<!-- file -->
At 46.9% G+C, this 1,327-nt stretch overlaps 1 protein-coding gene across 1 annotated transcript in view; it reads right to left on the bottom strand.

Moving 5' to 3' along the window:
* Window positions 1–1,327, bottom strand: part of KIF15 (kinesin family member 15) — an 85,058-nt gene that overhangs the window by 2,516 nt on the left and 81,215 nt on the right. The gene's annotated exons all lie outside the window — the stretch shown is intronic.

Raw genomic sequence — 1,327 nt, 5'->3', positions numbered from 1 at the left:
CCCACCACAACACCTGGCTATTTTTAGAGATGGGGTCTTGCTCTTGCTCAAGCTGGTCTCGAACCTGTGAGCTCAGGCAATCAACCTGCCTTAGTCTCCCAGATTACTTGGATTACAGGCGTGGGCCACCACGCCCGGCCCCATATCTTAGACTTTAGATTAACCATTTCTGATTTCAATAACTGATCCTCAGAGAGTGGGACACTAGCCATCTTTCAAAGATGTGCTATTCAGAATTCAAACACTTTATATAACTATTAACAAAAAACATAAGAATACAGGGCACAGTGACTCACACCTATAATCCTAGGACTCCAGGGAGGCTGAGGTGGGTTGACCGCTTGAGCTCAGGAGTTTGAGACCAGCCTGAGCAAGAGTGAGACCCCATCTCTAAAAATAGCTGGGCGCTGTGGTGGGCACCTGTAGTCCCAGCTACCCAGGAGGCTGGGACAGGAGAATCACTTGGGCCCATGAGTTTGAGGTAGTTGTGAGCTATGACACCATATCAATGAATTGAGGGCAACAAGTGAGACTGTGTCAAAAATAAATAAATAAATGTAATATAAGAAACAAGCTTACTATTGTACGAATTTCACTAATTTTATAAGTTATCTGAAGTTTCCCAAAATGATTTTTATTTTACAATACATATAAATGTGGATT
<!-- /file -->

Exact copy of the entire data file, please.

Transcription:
At 46.9% G+C, this 1,327-nt stretch overlaps 1 protein-coding gene across 1 annotated transcript in view; it reads right to left on the bottom strand.

Moving 5' to 3' along the window:
* Window positions 1–1,327, bottom strand: part of KIF15 (kinesin family member 15) — an 85,058-nt gene that overhangs the window by 2,516 nt on the left and 81,215 nt on the right. The gene's annotated exons all lie outside the window — the stretch shown is intronic.

Raw genomic sequence — 1,327 nt, 5'->3', positions numbered from 1 at the left:
CCCACCACAACACCTGGCTATTTTTAGAGATGGGGTCTTGCTCTTGCTCAAGCTGGTCTCGAACCTGTGAGCTCAGGCAATCAACCTGCCTTAGTCTCCCAGATTACTTGGATTACAGGCGTGGGCCACCACGCCCGGCCCCATATCTTAGACTTTAGATTAACCATTTCTGATTTCAATAACTGATCCTCAGAGAGTGGGACACTAGCCATCTTTCAAAGATGTGCTATTCAGAATTCAAACACTTTATATAACTATTAACAAAAAACATAAGAATACAGGGCACAGTGACTCACACCTATAATCCTAGGACTCCAGGGAGGCTGAGGTGGGTTGACCGCTTGAGCTCAGGAGTTTGAGACCAGCCTGAGCAAGAGTGAGACCCCATCTCTAAAAATAGCTGGGCGCTGTGGTGGGCACCTGTAGTCCCAGCTACCCAGGAGGCTGGGACAGGAGAATCACTTGGGCCCATGAGTTTGAGGTAGTTGTGAGCTATGACACCATATCAATGAATTGAGGGCAACAAGTGAGACTGTGTCAAAAATAAATAAATAAATGTAATATAAGAAACAAGCTTACTATTGTACGAATTTCACTAATTTTATAAGTTATCTGAAGTTTCCCAAAATGATTTTTATTTTACAATACATATAAATGTGGATT